Within Cornwall the registration district (RD) with the highest level of illiteracy in 1856 was Redruth, with St Austell having the second highest. The lowest levels of illiteracy in 1856 were found in Falmouth RD, there being a clear relationship between the inability to sign the marriage register and the number of people employed in mining. By 1871 Redruth was still the district with the highest rate of illiteracy, although agricultural Stratton RD in the far north was the next highest. By that year St Germans RD in the east had the lowest numbers of people signing with a mark.
Symons is the main spelling form of all those surnames that derive from the original Symon. This was a popular biblical name in the middle ages. The Symons group of spellings in Cornwall accounted for 62% of Symons/Simmons/Semmens in the 1950s, a proportion unchanged from the mid-1600s, when Symon and Symons comprised 66% of the total. In the early 1500s however, only a handful were not spelt Symon.
Remember, if you want information on a surname that hasn’t appeared in my book or been a subject of a previous blogdo let me know.
A research article by Siarl Ferdinand published online last year provides some intriguing results of a survey into attitudes towards the revived Cornish language. The good news for the revivalists is that there was a broadly positive view of Cornish, with a majority of respondents declaring it was either ‘interesting’ or not being bothered either way. Meanwhile, a sizeable minority – around one in four – of non-learners expressed an interest in learning some Cornish.
The bad news is that a considerable minority – between a third and a half of the respondents – thought that supporting Cornish is a waste of resources. This group does not want it to be supported by the authorities or to appear on street signs (other than in placenames).
The survey also found that only one in five of the Cornish ‘speakers’ who completed the survey defined themselves as ‘fluent’. As many as 60% of the learners admitted that they couldn’t even hold a simple conversation in Cornish. With approximately 50 fluent speakers in Cornwall, there’s a fairly long way to go to achieve the Cornish Language Strategy’s rather ambitious aim of making Cornish a ‘community language’.
Interestingly, though perhaps not unexpectedly, the research also discovered quite a stark contrast in attitudes between those non-learners who identified as Cornish and those who did not. The latter group was much more hostile to official support for the language or its introduction into schools and expressed far less desire to learn it. Given the current high level of population growth and in-migration being encouraged by local and central government, the attitudes of in-migrants is set to be the key for the future of the Cornish language.
In the war of the five nations in the 1640s we last saw the Cornish army triumphant at the Battle of Stamford Hill at Stratton. Filled with enthusiasm, the army of 3,000 foot soldiers and 800 horsemen, led by Sir Ralph Hopton, advanced across the Tamar. They made contact with the Royalist army of Prince Maurice at Chard in early June, adding another 1,000 troops but a greater number – 1,500 – of cavalry.
By early July, the Royalist army had reached Bath, where it confronted Sir William Waller’s Parliamentarian force. The Parliamentarians established themselves at Lansdown, a high plateau north of the city and dug in. Though outnumbered by the Royalists, they held the commanding position, defended by earthworks and cannon.
On July 5th the two armies were glowering at each other across an intervening valley. Waller rather impetuously decided to send half his cavalry to attack. They were repulsed by the Cornish army, which then began to advance cautiously across the lower ground towards the Parliamentarian positions on the hill. ‘Believing no man their equal’, the Cornish force, led by Bevil Grenville, repeated the feat of Stratton, fighting their way up the hill in the face of considerable resistance. Around 200 foot soldiers were killed and another 300 wounded before they finally gained the crest.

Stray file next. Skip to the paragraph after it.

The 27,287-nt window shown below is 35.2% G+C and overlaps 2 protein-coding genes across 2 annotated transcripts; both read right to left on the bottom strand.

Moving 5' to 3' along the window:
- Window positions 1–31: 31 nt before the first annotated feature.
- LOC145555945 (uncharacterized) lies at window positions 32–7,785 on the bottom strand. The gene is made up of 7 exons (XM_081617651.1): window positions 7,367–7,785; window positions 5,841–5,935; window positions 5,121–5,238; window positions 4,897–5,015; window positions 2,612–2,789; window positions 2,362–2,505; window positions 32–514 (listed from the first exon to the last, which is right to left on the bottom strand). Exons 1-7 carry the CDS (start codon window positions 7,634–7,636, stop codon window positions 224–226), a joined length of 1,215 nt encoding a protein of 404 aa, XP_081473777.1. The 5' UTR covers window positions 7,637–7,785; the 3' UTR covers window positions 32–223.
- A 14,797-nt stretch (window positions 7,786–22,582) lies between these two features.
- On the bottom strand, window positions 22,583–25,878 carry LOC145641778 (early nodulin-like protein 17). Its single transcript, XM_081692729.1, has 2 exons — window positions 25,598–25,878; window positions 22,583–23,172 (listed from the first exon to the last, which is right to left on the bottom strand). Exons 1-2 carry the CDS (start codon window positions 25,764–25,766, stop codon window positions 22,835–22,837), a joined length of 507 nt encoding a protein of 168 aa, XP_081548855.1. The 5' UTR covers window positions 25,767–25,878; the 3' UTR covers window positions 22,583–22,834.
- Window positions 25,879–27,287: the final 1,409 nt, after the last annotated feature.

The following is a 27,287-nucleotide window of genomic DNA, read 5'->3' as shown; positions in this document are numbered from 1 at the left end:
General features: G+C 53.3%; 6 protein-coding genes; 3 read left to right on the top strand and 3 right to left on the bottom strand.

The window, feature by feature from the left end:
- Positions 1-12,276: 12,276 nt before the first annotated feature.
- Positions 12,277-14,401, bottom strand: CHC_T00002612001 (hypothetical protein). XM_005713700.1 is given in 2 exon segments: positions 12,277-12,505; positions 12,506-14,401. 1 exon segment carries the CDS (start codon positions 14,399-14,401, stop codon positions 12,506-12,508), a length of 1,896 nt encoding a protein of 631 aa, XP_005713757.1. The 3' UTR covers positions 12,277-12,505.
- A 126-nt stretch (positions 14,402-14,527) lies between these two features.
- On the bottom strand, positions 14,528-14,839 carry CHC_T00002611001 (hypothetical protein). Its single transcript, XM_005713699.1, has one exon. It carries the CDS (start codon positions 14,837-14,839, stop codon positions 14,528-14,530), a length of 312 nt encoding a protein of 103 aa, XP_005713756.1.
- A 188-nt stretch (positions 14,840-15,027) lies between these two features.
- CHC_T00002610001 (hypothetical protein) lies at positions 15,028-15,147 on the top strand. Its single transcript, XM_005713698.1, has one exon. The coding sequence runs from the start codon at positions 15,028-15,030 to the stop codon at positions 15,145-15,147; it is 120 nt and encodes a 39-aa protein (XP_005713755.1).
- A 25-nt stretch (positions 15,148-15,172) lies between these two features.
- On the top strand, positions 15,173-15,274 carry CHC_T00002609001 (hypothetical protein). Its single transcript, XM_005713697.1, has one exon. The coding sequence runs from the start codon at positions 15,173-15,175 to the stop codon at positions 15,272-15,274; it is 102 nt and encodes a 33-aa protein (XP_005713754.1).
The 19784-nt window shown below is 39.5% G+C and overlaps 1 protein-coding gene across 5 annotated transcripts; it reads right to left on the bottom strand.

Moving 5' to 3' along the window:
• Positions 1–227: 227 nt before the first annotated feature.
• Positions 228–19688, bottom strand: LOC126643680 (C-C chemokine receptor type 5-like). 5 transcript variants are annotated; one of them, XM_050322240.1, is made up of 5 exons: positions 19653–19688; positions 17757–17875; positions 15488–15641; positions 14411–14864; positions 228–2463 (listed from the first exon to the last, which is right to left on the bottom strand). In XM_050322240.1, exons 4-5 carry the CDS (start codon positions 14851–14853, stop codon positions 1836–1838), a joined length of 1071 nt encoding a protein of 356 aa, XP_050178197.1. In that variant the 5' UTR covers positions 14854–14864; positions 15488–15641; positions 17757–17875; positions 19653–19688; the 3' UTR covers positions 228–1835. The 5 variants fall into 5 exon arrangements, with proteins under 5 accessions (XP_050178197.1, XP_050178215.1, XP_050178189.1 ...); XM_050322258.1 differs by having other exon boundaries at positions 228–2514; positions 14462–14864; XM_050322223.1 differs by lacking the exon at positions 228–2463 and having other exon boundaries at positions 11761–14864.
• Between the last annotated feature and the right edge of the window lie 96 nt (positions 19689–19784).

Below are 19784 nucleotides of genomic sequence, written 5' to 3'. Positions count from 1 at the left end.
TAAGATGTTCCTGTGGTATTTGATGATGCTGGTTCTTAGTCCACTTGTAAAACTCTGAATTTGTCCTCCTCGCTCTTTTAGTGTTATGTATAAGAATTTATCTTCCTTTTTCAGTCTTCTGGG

Once there they held, with pikemen fighting off five separate charges of Parliamentarian cavalry determined to dislodge them. Finally, Waller’s army abandoned the field to the Royalists. However, in the Parliamentarian counter-attacks, Bevil Grenville was mortally wounded. While technically a victory, the losses sustained by the Cornish army, the death of their inspired leader and an unfortunate accident the following day when an ammunition cart blew up, blinding Hopton, made this victory a hollow one.
Pursuing the Royalists to Devizes in Wiltshire, Waller and his Parliamentarians were eventually soundly beaten at Roundway Down just outside the town on July 13th. The Royalist cavalry won the day, with the Cornish, penned up in Devizes, only involved later, when the Parliamentarians were already routed.
The Cornish army then advanced to Bristol, where they joined a far bigger force led by Prince Rupert. Well outnumbering the city’s defenders, the Royalist leaders debated whether to invest it and starve it into submission or storm the city walls. The decision was made not to wait. This reckless choice has been blamed on the impatience of Prince Rupert. However, the Cornish foot soldiers were equally eager to attack, pre-empting the assault on July 26th by going into action before the signal came.
Exposed to heavy gunfire from the defenders, they were unable to cross the ditch and reach the walls at Temple Gate to the south of Bristol. Terrible losses ensued during the three hours during which repeated futile assaults were made. Another 300 Cornish soldiers were killed, including two of their leaders, Sir Nicholas Slanning and Colonel John Trevanion.
While Bristol eventually fell to the Royalists that same day, for the Cornish enough was enough. Having sustained major losses at Lansdown and Bristol the Cornish became mutinous and refused to advance further east. They were detached and sent back west to deal with the isolated Parliamentarian towns holding out in Devon and Dorset. Effectively, this was the end of the Cornish army as a coherent fighting unit.
Gone the four wheels of Charles’ wain,
Grenville, Godolphin, Trevanion, Slanning slain’